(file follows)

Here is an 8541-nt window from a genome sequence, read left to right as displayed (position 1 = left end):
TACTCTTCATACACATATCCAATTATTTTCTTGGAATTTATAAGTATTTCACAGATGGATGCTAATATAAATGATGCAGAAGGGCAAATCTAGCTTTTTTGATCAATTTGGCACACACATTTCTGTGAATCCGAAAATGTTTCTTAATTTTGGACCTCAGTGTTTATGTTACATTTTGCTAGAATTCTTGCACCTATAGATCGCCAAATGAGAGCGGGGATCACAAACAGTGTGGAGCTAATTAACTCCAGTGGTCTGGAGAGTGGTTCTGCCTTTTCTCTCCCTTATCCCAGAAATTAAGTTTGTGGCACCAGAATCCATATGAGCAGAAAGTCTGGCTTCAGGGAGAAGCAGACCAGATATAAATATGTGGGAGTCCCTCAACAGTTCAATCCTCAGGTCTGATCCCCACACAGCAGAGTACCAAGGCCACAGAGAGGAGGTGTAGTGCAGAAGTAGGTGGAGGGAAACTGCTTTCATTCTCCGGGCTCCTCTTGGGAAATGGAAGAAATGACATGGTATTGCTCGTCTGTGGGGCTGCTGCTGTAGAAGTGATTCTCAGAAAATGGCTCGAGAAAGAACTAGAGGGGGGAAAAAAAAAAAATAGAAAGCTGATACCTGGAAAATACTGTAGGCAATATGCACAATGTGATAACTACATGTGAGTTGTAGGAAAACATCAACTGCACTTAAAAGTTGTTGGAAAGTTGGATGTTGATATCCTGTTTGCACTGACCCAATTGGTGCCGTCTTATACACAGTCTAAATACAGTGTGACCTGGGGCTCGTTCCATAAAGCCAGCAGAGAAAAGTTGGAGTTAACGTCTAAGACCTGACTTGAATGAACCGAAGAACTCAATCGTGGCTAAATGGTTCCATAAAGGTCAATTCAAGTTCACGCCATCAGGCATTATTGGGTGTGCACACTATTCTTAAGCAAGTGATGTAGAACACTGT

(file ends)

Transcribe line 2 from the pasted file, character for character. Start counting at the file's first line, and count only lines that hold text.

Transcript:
TACTCTTCATACACATATCCAATTATTTTCTTGGAATTTATAAGTATTTCACAGATGGATGCTAATATAAATGATGCAGAAGGGCAAATCTAGCTTTTTTGATCAATTTGGCACACACATTTCTGTGAATCCGAAAATGTTTCTTAATTTTGGACCTCAGTGTTTATGTTACATTTTGCTAGAATTCTTGCACCTATAGATCGCCAAATGAGAGCGGGGATCACAAACAGTGTGGAGCTAATTAACTCCAGTGGTCTGGAGAGTGGTTCTGCCTTTTCTCTCCCTTATCCCAGAAATTAAGTTTGTGGCACCAGAATCCATATGAGCAGAAAGTCTGGCTTCAGGGAGAAGCAGACCAGATATAAATATGTGGGAGTCCCTCAACAGTTCAATCCTCAGGTCTGATCCCCACACAGCAGAGTACCAAGGCCACAGAGAGGAGGTGTAGTGCAGAAGTAGGTGGAGGGAAACTGCTTTCATTCTCCGGGCTCCTCTTGGGAAATGGAAGAAATGACATGGTATTGCTCGTCTGTGGGGCTGCTGCTGTAGAAGTGATTCTCAGAAAATGGCTCGAGAAAGAACTAGAGGGGGGAAAAAAAAAAAATAGAAAGCTGATACCTGGAAAATACTGTAGGCAATATGCACAATGTGATAACTACATGTGAGTTGTAGGAAAACATCAACTGCACTTAAAAGTTGTTGGAAAGTTGGATGTTGATATCCTGTTTGCACTGACCCAATTGGTGCCGTCTTATACACAGTCTAAATACAGTGTGACCTGGGGCTCGTTCCATAAAGCCAGCAGAGAAAAGTTGGAGTTAACGTCTAAGACCTGACTTGAATGAACCGAAGAACTCAATCGTGGCTAAATGGTTCCATAAAGGTCAATTCAAGTTCACGCCATCAGGCATTATTGGGTGTGCACACTATTCTTAAGCAAGTGATGTAGAACACTGT